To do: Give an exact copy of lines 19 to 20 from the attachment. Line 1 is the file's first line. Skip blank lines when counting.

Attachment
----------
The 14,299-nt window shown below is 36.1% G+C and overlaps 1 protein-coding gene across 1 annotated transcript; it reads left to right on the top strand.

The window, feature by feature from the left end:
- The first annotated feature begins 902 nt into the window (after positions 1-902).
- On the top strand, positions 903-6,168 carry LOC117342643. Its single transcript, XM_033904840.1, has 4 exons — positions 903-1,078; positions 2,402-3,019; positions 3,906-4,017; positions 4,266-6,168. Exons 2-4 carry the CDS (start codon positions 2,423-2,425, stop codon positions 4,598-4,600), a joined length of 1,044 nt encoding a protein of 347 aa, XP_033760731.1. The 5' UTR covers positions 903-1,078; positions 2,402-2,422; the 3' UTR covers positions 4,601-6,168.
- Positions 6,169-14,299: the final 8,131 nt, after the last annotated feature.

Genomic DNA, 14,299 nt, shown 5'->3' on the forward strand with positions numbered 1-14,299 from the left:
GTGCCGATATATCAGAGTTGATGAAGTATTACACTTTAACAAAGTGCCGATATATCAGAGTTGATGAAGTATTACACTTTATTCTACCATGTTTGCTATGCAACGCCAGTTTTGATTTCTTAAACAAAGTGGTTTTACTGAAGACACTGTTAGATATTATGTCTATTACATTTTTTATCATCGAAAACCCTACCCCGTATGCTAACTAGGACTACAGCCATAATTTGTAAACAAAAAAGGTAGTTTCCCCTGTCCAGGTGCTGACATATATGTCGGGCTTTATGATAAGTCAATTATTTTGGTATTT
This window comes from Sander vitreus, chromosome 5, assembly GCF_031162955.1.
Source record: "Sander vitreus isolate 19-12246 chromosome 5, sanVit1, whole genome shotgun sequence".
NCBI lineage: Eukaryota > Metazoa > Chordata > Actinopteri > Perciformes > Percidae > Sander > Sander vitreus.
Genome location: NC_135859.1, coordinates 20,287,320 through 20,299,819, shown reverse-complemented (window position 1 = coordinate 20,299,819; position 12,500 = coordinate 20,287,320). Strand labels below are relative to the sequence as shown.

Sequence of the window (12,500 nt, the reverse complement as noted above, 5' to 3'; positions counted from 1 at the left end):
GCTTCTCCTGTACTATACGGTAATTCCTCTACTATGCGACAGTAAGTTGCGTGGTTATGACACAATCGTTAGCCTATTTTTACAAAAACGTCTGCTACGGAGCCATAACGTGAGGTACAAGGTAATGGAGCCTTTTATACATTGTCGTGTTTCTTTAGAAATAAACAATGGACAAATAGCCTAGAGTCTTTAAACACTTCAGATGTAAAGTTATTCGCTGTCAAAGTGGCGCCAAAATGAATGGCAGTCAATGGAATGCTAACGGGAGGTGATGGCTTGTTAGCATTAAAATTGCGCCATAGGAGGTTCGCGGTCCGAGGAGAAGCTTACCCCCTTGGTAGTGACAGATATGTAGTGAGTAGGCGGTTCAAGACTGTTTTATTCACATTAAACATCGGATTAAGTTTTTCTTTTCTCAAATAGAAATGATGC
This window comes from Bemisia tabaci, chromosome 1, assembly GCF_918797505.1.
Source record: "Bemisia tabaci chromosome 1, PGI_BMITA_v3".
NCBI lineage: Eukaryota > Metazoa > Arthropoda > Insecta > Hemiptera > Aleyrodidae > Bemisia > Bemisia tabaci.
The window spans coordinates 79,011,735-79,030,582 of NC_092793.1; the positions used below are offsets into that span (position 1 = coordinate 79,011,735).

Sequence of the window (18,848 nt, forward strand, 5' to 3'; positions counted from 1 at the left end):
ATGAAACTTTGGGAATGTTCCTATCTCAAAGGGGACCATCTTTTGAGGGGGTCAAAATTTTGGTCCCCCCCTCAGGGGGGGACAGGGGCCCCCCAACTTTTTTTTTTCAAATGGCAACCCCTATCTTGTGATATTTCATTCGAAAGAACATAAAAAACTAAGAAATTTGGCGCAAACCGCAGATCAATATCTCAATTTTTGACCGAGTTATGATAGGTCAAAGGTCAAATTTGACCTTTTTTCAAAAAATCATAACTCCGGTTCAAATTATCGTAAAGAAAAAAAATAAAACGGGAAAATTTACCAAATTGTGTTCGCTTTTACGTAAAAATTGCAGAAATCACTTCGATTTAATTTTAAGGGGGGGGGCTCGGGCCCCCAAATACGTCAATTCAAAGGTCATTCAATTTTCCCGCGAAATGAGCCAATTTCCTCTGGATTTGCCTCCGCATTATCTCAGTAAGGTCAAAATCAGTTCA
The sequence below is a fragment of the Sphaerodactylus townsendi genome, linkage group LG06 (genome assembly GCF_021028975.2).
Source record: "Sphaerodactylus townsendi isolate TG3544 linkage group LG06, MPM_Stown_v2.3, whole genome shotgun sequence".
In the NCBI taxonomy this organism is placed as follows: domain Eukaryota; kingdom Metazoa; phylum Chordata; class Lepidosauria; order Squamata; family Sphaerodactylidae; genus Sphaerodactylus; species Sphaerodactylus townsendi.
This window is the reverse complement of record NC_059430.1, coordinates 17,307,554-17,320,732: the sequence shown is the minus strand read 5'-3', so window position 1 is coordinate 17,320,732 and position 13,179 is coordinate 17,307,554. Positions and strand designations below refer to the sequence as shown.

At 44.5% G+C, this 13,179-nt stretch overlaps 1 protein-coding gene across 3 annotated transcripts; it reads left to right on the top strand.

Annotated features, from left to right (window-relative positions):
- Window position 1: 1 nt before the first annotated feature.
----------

ATGAAACTTTGGGAATGTTCCTATCTCAAAGGGGACCATCTTTTGAGGGGGTCAAAATTTTGGTCCCCCCCTCAGGGGGGGACAGGGGCCCCCCAACTTTTTTTTTTCAAATGGCAACCCCTATCTTGTGATATTTCATTCGAAAGAACATAAAAAACTAAGAAATTTGGCGCAAACCGCAGATCAATATCTCAATTTTTGACCGAGTTATGATAGGTCAAAGGTCAAATTTGACCTTTTTTCAAAAAATCATAACTCCGGTTCAAATTATCGTAAAGAAAAAAAATAAAACGGGAAAATTTACCAAATTGTGTTCGCTTTTACGTAAAAATTGCAGAAATCACTTCGATTTAATTTTAAGGGGGGGGGCTCGGGCCCCCAAATACGTCAATTCAAAGGTCATTCAATTTTCCCGCGAAATGAGCCAATTTCCTCTGGATTTGCCTCCGCATTATCTCAGTAAGGTCAAAATCAGTTCA
The sequence below is a fragment of the Sphaerodactylus townsendi genome, linkage group LG06 (genome assembly GCF_021028975.2).